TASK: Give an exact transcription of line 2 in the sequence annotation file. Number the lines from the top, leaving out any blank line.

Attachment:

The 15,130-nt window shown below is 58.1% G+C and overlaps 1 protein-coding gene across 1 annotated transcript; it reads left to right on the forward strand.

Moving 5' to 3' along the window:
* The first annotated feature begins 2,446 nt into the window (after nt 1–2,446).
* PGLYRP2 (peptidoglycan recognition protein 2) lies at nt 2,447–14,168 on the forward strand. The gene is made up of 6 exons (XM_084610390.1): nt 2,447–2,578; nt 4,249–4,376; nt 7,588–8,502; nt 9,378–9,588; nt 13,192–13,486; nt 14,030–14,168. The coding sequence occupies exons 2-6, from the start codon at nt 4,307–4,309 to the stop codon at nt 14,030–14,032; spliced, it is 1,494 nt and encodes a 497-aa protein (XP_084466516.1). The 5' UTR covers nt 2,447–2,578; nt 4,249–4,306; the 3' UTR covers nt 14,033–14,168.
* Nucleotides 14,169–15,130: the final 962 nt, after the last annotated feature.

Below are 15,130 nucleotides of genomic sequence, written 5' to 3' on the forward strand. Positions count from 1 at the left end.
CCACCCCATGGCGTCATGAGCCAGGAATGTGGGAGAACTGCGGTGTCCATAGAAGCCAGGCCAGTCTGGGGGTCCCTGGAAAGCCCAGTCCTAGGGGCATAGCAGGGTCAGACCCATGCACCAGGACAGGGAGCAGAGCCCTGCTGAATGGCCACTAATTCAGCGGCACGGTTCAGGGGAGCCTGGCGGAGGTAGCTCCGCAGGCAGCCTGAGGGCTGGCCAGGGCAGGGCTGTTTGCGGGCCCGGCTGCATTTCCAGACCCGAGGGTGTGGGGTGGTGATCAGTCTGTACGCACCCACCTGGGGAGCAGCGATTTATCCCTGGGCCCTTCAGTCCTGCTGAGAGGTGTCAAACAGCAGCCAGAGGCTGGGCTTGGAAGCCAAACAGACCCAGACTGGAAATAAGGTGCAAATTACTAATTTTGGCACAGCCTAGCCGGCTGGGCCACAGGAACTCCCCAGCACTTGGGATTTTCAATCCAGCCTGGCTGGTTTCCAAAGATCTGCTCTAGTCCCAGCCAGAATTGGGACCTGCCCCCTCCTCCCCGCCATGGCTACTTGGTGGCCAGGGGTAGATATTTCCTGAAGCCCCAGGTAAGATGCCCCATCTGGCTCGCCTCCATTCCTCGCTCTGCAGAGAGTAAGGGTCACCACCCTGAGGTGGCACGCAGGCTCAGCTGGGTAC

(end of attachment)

Moving 5' to 3' along the window: